The coronaviruses are a family of viruses that includes a series of very different pathogens. These viruses usually infect mammals, rodents, and birds, but only few coronaviruses adapted to humans. They did this with great success: About one third of all typical "common colds" and some cases of diarrhoea as well are caused by these RNA Viruses, which are the largest of their kind.

At the end of December 2019, pneumonia occurred in high numbers in the Chinese city of Wuhan. On January 7, 2020, a new type of coronavirus was ultimately identified as the causative agent. This virus is closely related to the SARS virus, which caused a pandemic in 2002, and can be transmitted from person to person. With travel from Wuhan, the new corona virus has also spread to other regions of China and beyond the country's borders to Europe, Australia and the USA. In February 2020, a panel of experts proposed the name SARS-CoV-2 (Severe Acute Respiratory Syndrome Coronavirus-2). The World Health Organization has established the official name COVID-19 (Coronavirus Disease 2019) for the disease caused by SARS-CoV-2.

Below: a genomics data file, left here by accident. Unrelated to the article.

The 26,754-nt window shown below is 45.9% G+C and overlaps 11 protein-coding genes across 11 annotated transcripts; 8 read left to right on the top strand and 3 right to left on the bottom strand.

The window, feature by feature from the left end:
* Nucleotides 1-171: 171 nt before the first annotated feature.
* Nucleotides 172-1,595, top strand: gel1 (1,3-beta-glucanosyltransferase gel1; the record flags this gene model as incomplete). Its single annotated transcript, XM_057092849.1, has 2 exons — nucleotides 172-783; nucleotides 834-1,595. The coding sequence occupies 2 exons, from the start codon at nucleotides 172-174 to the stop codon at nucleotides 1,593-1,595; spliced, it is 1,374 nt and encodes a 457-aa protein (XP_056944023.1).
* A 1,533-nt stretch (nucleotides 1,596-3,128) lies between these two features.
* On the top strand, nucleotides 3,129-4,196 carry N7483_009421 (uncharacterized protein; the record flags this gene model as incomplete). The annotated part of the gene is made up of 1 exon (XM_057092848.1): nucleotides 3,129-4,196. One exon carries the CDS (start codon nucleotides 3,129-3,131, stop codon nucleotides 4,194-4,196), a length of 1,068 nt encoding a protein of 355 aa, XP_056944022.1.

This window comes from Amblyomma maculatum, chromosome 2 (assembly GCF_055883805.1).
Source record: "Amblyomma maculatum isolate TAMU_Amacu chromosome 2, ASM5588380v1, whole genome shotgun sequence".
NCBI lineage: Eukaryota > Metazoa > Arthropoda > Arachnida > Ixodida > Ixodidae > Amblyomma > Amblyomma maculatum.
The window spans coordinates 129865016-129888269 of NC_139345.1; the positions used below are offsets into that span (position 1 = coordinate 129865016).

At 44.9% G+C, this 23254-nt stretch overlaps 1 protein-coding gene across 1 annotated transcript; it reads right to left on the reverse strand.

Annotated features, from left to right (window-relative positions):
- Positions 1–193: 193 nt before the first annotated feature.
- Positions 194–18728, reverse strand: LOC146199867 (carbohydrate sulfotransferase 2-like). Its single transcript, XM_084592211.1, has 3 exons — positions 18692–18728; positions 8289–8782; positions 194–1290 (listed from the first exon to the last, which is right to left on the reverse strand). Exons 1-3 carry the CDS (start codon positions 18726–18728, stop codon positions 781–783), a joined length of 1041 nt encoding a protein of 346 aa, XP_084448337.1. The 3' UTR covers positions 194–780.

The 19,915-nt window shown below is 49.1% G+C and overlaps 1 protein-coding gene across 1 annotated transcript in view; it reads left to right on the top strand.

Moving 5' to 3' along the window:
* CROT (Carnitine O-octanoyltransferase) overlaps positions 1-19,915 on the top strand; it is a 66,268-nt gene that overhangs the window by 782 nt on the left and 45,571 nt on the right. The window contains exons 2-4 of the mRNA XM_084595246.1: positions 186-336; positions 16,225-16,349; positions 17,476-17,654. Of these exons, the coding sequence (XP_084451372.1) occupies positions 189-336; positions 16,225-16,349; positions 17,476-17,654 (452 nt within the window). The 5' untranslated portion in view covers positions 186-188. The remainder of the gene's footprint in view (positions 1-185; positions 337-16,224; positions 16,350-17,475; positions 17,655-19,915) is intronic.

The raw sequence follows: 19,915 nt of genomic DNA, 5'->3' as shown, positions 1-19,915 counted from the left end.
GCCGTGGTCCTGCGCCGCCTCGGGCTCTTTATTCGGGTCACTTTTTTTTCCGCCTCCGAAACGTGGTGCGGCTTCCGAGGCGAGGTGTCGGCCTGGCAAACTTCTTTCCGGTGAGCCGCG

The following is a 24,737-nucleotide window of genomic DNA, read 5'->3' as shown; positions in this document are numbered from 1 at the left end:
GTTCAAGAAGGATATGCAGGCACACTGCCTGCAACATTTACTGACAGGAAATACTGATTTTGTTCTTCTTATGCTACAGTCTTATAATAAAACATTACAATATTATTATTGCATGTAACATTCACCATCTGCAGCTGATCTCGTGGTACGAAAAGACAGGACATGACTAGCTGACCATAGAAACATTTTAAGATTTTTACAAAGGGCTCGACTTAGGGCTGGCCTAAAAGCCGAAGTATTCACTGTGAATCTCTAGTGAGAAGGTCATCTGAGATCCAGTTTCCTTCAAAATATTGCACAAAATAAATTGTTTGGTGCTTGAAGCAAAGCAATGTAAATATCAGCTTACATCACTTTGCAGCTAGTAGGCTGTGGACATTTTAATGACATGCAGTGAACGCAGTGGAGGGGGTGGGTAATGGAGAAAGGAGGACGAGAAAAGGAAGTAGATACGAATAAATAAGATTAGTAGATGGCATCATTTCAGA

We must focus on people who are at particularly high risk of developing severe disease. These people must be given optimum protection and care.

Prof Gérard Krause, Head of the research Department Epidemiology at the Helmholtz Centre for Infection Research